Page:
The results of another consumer survey - this time from Meat and Livestock Australia - has confirmed that people aren't rushing to dump red meat or the people who produce it.
A recent global survey by US-based agricultural giant, Cargill, indicated more than two-thirds of respondents said they intended to maintain or increase their consumption of animal protein in the next year.
Meat received a big tick with 80pc of survey participants saying it can be part of an environmentally responsible regimen and 93pc saying it can play an important role in a healthy diet.
And a University of Queensland survey of almost 3000 Australians revealed beef and dairy producers still have the trust of most people despite the efforts of noisy critics out to wreck their industries.
Meanwhile, the latest MLA consumer insights showed 93 per cent of consumers perceived producers to be responsible custodians of the land.
In fact, the research revealed strong community support for producers affected by vegan extremists' illegal and invasive actions.
MLA's domestic marketing manager, Graeme Yardy, said consumers have a positive perception about food safety, standards and the right amount of regulation in relation to the red meat industry.
"This is testament to the work of the vast majority of producers who do the right thing," he said.
For the past three years, the number of city people who identify as vegan or vegetarian has remained stable at seven per cent and, of those, nine per cent occasionally eat meat.
At the same time, 15pc of meat eaters have been vegetarian in the past - so there was a high return rate to eating meat, Mr Yardy said.
"The key message is there's no huge groundswell of people turning away from eating meat," he said.
"Veganism has a lot of celebrity influence. It's not a fad and people are free to choose what they eat but it has to be viewed with the perspective of the evidence of what is happening at the broader level.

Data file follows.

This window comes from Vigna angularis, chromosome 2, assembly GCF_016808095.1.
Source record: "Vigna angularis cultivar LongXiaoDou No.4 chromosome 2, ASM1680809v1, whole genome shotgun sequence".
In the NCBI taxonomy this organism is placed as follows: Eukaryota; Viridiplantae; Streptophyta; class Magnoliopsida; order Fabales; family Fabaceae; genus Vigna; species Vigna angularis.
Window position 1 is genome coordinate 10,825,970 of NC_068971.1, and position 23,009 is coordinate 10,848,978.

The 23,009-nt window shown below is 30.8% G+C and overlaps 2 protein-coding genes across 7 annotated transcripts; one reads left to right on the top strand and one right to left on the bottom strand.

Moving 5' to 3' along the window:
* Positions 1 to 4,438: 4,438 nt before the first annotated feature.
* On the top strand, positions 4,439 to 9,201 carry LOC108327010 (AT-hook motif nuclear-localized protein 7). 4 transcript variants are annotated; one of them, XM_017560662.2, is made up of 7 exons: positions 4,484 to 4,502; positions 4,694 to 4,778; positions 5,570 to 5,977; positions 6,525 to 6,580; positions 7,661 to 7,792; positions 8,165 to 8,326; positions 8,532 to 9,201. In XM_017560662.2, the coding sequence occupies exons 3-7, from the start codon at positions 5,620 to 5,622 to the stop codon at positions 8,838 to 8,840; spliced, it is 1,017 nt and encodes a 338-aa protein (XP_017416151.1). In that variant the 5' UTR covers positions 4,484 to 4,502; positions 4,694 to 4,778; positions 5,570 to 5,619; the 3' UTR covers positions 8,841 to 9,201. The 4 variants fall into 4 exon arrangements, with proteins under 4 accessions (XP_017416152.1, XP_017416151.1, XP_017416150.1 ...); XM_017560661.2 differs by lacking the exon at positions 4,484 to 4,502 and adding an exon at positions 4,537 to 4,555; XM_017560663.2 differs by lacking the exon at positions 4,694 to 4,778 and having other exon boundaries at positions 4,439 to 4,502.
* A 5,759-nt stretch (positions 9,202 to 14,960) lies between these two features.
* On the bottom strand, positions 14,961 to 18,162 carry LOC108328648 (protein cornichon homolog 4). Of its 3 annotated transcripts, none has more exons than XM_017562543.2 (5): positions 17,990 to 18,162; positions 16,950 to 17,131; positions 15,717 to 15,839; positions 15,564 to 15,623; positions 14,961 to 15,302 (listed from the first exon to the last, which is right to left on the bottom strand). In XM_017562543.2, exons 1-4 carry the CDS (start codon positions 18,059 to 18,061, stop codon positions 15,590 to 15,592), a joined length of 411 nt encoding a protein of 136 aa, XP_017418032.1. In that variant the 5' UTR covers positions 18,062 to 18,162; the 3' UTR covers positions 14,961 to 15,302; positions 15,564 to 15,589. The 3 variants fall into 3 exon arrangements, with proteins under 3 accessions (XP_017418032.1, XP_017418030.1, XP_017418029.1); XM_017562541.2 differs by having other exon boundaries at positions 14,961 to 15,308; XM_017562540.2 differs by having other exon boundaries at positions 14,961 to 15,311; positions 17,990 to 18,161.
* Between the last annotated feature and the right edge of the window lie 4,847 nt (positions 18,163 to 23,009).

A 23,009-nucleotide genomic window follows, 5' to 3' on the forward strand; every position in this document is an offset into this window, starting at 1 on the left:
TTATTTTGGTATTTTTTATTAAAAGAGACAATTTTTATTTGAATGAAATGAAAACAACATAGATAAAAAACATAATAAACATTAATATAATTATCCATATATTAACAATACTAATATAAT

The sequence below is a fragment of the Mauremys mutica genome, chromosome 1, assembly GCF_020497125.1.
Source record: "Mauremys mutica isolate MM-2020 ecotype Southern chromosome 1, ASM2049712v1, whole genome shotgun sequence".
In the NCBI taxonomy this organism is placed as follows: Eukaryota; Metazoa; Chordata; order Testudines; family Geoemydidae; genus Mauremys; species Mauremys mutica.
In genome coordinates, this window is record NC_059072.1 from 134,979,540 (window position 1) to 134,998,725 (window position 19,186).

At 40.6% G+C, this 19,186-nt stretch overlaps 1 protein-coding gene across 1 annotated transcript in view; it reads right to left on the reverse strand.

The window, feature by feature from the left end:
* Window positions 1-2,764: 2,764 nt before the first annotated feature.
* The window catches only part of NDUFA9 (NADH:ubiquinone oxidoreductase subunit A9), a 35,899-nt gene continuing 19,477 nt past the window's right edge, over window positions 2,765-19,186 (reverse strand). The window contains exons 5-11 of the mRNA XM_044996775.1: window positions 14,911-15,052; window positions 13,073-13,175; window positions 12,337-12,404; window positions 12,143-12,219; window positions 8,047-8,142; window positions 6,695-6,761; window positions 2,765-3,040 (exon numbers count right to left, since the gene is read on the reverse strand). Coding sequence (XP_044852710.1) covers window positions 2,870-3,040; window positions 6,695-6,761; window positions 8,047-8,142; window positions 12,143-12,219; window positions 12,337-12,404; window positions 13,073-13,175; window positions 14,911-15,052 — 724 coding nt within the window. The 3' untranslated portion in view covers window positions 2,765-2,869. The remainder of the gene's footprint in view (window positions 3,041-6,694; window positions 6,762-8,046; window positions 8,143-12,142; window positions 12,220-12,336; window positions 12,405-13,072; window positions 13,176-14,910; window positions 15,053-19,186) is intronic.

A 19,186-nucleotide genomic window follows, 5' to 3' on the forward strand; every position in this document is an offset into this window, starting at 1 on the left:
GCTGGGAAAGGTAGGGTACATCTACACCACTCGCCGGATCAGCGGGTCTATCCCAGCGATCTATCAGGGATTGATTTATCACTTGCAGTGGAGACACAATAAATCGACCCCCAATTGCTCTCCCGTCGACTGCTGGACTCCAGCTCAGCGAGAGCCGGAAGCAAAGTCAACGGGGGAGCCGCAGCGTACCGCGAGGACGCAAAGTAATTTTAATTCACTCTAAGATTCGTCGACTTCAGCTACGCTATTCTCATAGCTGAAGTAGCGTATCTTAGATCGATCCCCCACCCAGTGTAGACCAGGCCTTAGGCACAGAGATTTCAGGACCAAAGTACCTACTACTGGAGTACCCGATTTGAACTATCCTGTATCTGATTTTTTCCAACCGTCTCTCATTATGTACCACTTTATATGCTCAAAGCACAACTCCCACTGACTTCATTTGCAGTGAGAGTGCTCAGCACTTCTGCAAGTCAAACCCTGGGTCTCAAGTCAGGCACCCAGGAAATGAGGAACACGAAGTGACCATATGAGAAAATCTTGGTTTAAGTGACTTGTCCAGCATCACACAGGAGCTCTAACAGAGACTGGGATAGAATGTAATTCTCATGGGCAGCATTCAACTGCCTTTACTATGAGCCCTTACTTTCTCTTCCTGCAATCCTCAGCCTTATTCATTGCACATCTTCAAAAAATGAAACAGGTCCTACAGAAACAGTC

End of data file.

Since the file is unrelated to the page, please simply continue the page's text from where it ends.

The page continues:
"At the heart of the issue is there's so much media attention on veganism, alternative diets and activism. There's an ability of small interest groups to have a huge voice compared to what Australians in general are doing with their lives.
"It's a wellworn path by anyone trying to effect change for their purpose to use shock and awe tactics - these are the tactics around vegan activism.
"With any extreme ideology, it's unlikely you'll change beliefs with research, facts and science because people are emotionally invested and not looking to be convinced otherwise.
"Instead, MLA looks to have rational discussions with groups who have legitimate concerns but want to be partners in the process, and we're careful not to engage in debates that give legitimacy to issues representative of the views of a very small group.
"For that reason, the majority of MLA's work in this space focuses on stimulating demand using the purchase drivers most important to most consumers - eating quality, nutrition and versatility, the need to fit in with the household budget, and convenience.
"While there's a growing trend in people wanting to know where food comes from - and claims of a lack of transparency underpinning much of the activist spiel - the reality is the red meat industry shares how it operates extensively.
"We know that less than 40pc of people have visited a farm in Australia. Our role is to help people understand what it takes to produce amazing quality beef and lamb," Mr Yardy said.